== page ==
What NFL Coaches Really Look for in Rookies

I think everyone has had an opinion on their favorite team claiming a seeming bargain off of waivers, or why or why not some guy with great measurables remains on the free agent block much longer than his athletic ability might suggest that he should be.

I got the idea for this article from a comment by a reader on another. He talked about Taylor Mays, who just got cut by the Vikings, and posted his measurables next to those of Shaq Thompson. Mays seems to be taller, (well, he IS taller) while Shaq is a bit more compact. They weigh the same. Mays is demonstrably faster (4.45 or so vs. 4.65 or so in the 40) Similar strength. Shaq has an edge in foot quickness and change-of-direction skills - more the sorts of things you use in an NFL contest than straight-line speed.

Measurables only go "So Far"

Taylor Mays was also never really "touted" coming out of USC - the "other" USC in Fornicalia - while Thompson was obviously on teams' radar screens. The Panthers nabbed him at the end of the first; most clubs had a second-round grade on him. However, to me, the whole deal smells like another draft steal by Gettleman.

The NFL is so quick to give fans the combine stats as soon as they are generated, but are mum on things like Wonderlic scores. Now, the effectiveness of the Wonderlic is controversial anymore, but I don't see the problem with it. I did write a post a couple of years ago now on C3 about the test. You can click here to open it in another window.

Although there is no direct correlation between high scores and productivity on the field, it doesn't hurt to have a good score. You can find the QBs from 2013 listed here, click to open in another window as well.

The first thing that jumps out at me is Blaine Gabbert's high score of 42. By contrast, Cam Newton scored literally half as well as Gabbert - a 21 - and is near the bottom of the list. So if Cam is so stupid and Gabbert so bright, why did they play as if it were the other way around?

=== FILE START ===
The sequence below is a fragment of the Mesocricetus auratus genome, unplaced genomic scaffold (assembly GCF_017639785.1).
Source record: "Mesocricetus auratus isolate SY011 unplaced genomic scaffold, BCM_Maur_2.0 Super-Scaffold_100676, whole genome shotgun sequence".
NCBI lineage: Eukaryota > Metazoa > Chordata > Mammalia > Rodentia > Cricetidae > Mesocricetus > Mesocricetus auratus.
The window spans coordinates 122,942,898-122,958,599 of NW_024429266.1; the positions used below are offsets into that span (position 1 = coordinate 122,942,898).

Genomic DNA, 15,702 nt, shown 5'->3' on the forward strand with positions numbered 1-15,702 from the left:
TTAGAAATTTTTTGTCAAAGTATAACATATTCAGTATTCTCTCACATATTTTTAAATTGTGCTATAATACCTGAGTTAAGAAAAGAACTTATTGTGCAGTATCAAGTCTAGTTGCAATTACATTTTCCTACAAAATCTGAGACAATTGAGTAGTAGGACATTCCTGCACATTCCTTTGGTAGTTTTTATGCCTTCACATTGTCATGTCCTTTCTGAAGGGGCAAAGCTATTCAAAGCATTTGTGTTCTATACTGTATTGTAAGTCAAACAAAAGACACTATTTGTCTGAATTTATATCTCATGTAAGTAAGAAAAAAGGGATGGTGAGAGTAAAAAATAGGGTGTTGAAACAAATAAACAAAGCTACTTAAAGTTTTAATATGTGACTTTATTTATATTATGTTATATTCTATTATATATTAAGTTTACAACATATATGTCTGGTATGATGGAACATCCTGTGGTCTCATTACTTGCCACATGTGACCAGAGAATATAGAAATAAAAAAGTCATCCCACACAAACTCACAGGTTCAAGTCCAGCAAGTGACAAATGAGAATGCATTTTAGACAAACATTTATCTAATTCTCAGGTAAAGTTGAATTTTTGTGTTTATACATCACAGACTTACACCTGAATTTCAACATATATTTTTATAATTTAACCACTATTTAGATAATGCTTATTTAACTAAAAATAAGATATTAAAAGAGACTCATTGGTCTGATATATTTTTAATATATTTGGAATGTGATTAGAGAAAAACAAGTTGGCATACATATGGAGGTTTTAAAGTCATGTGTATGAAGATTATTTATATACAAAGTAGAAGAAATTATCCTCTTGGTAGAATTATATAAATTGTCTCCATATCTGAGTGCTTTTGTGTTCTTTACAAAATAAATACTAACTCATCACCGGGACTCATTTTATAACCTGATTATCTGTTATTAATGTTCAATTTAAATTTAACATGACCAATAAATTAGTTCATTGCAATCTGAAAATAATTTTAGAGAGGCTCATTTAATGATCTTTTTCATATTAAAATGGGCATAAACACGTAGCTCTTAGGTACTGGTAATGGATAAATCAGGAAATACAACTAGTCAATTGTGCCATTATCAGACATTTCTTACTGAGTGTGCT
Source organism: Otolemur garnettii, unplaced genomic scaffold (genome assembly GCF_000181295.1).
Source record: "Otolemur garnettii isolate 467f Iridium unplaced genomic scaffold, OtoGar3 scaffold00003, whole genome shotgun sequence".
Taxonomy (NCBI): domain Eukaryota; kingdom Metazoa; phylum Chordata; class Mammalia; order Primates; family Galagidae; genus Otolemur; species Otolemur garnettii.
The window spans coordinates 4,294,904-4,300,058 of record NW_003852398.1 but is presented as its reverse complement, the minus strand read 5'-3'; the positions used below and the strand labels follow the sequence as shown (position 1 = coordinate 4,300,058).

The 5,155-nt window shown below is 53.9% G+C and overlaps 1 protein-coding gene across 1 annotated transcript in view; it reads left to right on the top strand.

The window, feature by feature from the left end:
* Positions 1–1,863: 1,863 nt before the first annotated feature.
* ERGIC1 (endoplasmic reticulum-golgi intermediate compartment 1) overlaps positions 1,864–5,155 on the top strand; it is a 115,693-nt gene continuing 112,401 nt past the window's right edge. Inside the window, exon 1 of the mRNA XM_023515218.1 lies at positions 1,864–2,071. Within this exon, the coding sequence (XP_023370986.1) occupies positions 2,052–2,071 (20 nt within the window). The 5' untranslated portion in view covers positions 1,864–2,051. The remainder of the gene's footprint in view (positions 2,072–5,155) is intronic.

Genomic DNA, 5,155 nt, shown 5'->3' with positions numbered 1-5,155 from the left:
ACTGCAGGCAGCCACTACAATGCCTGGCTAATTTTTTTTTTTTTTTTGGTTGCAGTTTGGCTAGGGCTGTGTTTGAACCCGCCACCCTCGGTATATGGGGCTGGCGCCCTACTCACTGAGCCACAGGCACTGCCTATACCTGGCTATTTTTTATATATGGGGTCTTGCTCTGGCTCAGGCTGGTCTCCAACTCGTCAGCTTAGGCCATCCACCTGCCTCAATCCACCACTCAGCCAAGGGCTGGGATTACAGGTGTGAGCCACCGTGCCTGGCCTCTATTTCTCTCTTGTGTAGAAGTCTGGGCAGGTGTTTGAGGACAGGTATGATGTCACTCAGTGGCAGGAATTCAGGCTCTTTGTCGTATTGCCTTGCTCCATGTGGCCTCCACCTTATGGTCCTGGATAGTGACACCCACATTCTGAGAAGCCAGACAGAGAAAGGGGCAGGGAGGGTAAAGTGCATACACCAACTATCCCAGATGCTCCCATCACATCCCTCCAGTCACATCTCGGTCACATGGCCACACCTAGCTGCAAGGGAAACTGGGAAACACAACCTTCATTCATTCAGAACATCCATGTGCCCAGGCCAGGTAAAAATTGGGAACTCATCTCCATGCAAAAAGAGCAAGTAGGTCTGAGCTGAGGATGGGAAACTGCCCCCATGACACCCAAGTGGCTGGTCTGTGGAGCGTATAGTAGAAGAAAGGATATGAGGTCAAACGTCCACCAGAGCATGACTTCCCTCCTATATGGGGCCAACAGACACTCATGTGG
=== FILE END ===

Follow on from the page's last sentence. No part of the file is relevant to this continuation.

Many coaches eschew those with very high scores because they can be "know-it-alls," and difficult to coach. Gabbert sure didn't seem to learn from his coaches and is buried in the depth chart in San Francisco now. Cam knew he had only a year at Auburn and in an offense where the coaches made all the play calls with signs on the sidelines holding pictures of SpongeBob Squarepants, Pee Wee Herman and a nice BBQ sandwich. Gabbert came from a slightly more sophisticated offense at Missouri, but neither program was anything close to an NFL-style offense.

Gabbert has looked lost for his entire career. Cam hit the ground running, putting up consecutive 400-yard passing games in his first two contests, and off of a lockout-shortened summer. So what gives here?

The fact is that the difference in physical attributes among combine players at any given position is relatively small overall. Sure, you'll have a couple that excel and a couple that are found a bit lacking, but they'll all have similar skill-sets in general among players of the same positions. 

Football Games are Often Won Between the Ears, not the Lines

Other than a "clean" character sheet, what coaches look for above ALL else, is intelligence. This could come in the form of "Football I.Q." or even someone more raw, but who does put a nice score up on Wonderlic - say, from a 24 to about a 34 or so - not too dumb to learn and not too smart that he won't listen to his coaches. 

Personally, I'd be looking for "outliers." Anything over a 40 and my questions would be "How did he improve during his collegiate career?" I would talk to his position coach, offensive coordinator(s) and head coach, probing them about how well he takes TO being coached. Does he integrate coached techniques and fundamentals within days or does it take a while, and repeated failures, for him to relent and finally try it the way he was coached to begin with? That sort of thing.